Silent Night Review: Keira Knightley Apocalyptic Christmas

A little boy looks horrified while sitting at a festive dinner table decorated with candles.

Jojo rabbitRoman Griffin Davis stars Quiet night.
Picture: AMC + and RLJE Films

There are tons of movies about people trying to negotiate post-apocalypse. Less common are movies about people counting down until the end of the world– although they certainly exist, with approaches as diverse as Roland Emmerich‘s great, loud disaster movie 2012 and Lars von Triers pensive, nihilistic Melancholy. Author-director Camille Griffin’s Quiet night more similar to the latter, though it has its own approach to putting a group of wealthy and beautiful people into the gloomiest scenario imaginable.

There is also one Christmas themed movie, as the title suggests, and it starts with the windy energy of British holiday films that has come before – a resemblance reinforced by the presence of Actually loveis Keira Knightley. She leads the ensemble as Nell, wife of Simon (A discovery of witches‘Matthew Goode), mother of three boys, and chips Christmas Eve hostess for a bunch of close friends and their partners. (The rest of the excellent cast includes Malignant‘s Annabelle Wallis as Sandra, A series of unfortunate events‘Lucy Punch as Bella, The good place‘s Kirby Howell-Baptiste as Alex, His houseThanks, like James, Yoga Hosers‘Lily-Rose Depp as Sophie and young Jojo rabbit exclaims Roman Griffin Davis, who is also the son of the author-director, as Art).

Early on, we begin to get small hints that there is more to this well-attended gathering than the usual festive spectrum of presents, Christmas carols, sweets, micro-aggressions among the adults, and full of quarrels between the children. Simon sets the hens free because “it’s friendlier if the foxes get them first.” Sandra confidently admits that she spent her daughter’s tuition on her glamorous dress and shoes. James reminds Nell, as she sighs about growing old, that yes – they was to grow old. But now things are different.

Everything is good!  Why do you ask?

Everything is good! Why do you ask?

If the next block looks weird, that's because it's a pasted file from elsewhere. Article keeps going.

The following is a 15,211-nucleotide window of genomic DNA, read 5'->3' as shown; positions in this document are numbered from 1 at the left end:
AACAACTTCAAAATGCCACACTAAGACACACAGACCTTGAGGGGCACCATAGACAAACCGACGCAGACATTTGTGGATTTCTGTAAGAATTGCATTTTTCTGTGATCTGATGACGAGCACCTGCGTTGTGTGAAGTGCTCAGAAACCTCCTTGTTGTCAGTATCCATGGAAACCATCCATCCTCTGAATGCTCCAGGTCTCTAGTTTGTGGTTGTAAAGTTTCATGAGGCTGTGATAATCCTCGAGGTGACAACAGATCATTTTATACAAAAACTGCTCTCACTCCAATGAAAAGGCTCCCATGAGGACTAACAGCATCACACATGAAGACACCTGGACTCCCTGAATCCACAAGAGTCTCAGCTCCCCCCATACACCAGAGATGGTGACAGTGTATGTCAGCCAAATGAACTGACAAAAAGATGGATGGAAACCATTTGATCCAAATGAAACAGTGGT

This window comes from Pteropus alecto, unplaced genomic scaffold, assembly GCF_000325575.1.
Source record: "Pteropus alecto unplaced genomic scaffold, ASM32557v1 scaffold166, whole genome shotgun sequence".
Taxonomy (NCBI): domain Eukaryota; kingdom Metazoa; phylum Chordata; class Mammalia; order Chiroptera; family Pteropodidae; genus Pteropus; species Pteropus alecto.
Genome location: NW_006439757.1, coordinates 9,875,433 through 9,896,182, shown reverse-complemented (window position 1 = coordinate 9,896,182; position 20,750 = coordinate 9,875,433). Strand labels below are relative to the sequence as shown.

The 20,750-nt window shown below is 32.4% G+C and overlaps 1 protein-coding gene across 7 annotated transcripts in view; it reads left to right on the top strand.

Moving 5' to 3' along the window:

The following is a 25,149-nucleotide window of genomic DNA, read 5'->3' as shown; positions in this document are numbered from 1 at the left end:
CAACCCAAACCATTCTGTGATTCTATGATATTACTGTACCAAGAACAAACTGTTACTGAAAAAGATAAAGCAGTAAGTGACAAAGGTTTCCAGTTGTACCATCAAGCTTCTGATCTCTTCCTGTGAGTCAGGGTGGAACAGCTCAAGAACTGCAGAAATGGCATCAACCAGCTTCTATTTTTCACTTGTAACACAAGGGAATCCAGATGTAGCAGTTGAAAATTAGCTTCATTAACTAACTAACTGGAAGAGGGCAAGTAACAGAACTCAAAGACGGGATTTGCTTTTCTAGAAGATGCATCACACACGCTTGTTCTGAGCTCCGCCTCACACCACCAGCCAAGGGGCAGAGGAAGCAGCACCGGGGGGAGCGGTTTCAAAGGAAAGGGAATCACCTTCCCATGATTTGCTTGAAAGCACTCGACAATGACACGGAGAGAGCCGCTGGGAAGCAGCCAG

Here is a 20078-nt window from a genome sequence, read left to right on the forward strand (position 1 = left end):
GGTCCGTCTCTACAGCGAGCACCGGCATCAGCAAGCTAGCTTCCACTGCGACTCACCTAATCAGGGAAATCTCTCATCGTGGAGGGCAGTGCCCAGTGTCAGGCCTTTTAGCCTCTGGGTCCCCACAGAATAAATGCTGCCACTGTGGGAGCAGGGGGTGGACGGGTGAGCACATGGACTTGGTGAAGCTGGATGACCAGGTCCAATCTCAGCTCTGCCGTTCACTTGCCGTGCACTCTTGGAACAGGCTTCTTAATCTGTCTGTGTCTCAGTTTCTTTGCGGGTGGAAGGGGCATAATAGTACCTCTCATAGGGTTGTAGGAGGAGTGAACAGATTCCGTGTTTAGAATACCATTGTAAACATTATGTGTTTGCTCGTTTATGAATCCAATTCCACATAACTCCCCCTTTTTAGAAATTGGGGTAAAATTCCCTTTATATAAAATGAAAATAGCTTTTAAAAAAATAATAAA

Picture: AMC + and RLJE Films

Quiet night does not make us wait to find out what all this warning means, even though our explanation of the impending apocalypse comes from the children, which means we get a distorted interpretation of what is going on. Apparently, the Earth has accumulated all the pollution in a deadly cloud of poison that is slowly spreading across the planet. Once engulfed, the planet will be uninhabitable for at least 100 years. The cloud will reach the party place on Christmas morning. The British government has also generously provided every legal citizen with an “exit pill” that allows them to die quickly and painlessly instead of being cruelly suffocated by toxic fumes.

The latter fact drives much forward Quiet night‘s drama; almost everyone has already resigned with suicide, except for the outspoken Sophie (the lone American in the group she has also recently learned she is pregnant) and the early, suspicious, and increasingly conspiracy-minded art. The parents in the group insist that “we do not kill our children”, but there is guilt and guilt in the air, not only because of the pills they will give their offspring, but because it is at least partly their fault, that the Earth has been fucked for future generations.

Yes, still fine!  Have fun, everyone!

Yes, still fine! Have fun, everyone!
Picture: AMC + and RLJE Films

While Quiet night ponders the difficult prospect of curing a more pleasant death for your loved ones – while emphasizing the fact that not everyone in the world is able to approach doomsday from such a privileged place – it also gives the characters room to experience the full range of emotions that come with meeting the impending end. There are dance parties (with songs on the nose: “Fame! I’m gonna live forever!”), Tear-jerking confessions, screaming quarrels, heartbreaking farewells, horrific moments of truth-truth and strangely petty. claim – because which grubby animal swallows a suicide pill while it swallows from one lukewarm canned cola? It gets exhausting and even a bit silly as the ticking clock structure brings us closer to the end and you start to realize that you don’t care about the (seemingly inevitable) fate. Quiet nights grades. Most of them are really not so sympathetic – with the exception of James, who is conflict-filled but still compassionate, and Alex, who avoids all the shrill pettiness by throwing his sobriety aside and drowning himself in champagne.

It’s thanks to Art, who ends up carrying the film for the most part, that we begin to question whether the cloud really is what the government says it is – of course, all evidence to the contrary, but the seeds of doubt are certainly planted. However, Quiet night is more invested in chronicling the personal collapse of his characters than it is in investigating what could be a broader mystery surrounding its history. There’s an uneasy feeling as the film approaches its grim conclusion – with a slight twist at the end that either sets the stage for a post-apocalyptic sequel or opens a gaping plot hole for one big “gotcha!” last shot. When you get there, you might be too upset.

Quiet night coming December 3rd in theaters and on AMC +.


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